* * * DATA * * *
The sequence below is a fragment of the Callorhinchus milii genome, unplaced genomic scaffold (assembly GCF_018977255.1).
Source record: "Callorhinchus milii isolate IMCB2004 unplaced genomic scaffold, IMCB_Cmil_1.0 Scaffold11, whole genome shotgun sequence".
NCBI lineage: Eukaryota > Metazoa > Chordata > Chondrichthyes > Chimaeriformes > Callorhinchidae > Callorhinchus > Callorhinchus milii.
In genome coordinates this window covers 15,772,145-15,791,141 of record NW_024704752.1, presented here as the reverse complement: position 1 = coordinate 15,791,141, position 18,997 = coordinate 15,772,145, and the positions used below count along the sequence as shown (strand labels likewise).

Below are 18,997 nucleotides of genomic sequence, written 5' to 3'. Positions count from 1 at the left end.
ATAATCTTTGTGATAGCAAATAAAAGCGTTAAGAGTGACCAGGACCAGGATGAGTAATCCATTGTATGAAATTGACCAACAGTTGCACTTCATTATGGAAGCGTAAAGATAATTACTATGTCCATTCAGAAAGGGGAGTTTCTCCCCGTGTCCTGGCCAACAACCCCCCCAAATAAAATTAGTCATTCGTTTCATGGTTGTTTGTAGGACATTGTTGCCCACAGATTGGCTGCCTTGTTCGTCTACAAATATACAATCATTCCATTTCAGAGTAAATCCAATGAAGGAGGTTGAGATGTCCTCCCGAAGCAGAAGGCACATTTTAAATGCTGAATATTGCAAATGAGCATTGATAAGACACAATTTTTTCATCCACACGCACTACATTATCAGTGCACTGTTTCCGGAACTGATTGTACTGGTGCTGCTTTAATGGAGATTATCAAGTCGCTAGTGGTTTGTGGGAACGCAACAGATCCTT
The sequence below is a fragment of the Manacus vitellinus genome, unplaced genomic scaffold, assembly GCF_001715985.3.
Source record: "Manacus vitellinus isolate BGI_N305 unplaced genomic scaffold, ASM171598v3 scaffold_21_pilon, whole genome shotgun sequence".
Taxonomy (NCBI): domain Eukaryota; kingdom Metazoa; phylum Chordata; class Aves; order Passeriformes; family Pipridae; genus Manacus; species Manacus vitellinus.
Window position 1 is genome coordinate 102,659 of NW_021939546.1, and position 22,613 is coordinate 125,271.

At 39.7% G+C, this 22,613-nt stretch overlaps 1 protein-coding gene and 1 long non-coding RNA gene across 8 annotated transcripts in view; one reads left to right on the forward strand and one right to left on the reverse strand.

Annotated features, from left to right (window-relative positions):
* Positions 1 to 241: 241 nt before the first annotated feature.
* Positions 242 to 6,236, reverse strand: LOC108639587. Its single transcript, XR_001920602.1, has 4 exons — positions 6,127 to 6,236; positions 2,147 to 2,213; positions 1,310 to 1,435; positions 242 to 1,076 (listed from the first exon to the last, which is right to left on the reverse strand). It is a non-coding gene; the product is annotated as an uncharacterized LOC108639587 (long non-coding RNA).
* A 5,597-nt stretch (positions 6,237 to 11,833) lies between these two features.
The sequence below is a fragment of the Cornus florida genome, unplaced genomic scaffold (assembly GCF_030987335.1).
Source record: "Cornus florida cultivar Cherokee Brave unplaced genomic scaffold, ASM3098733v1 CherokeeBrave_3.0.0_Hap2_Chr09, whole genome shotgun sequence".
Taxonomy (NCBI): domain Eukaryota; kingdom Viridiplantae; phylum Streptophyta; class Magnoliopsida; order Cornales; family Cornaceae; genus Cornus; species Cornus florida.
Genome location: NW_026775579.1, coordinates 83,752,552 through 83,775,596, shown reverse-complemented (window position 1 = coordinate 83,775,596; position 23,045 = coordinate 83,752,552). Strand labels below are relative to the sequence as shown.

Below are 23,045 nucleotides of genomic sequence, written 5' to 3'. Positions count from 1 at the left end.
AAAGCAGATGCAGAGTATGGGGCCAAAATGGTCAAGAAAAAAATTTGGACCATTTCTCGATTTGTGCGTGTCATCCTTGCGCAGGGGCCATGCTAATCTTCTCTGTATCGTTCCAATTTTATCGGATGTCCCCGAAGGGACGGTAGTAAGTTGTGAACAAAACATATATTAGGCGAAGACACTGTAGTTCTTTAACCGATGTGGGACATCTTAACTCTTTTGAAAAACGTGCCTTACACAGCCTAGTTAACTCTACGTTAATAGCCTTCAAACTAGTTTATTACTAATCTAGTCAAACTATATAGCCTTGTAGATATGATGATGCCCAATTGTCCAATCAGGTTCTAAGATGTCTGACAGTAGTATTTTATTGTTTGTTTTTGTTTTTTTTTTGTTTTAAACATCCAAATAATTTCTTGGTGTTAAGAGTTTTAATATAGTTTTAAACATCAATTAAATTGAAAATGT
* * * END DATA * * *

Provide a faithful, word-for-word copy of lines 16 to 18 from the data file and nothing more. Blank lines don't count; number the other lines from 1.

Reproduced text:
The sequence below is a fragment of the Cornus florida genome, unplaced genomic scaffold (assembly GCF_030987335.1).
Source record: "Cornus florida cultivar Cherokee Brave unplaced genomic scaffold, ASM3098733v1 CherokeeBrave_3.0.0_Hap2_Chr09, whole genome shotgun sequence".
Taxonomy (NCBI): domain Eukaryota; kingdom Viridiplantae; phylum Streptophyta; class Magnoliopsida; order Cornales; family Cornaceae; genus Cornus; species Cornus florida.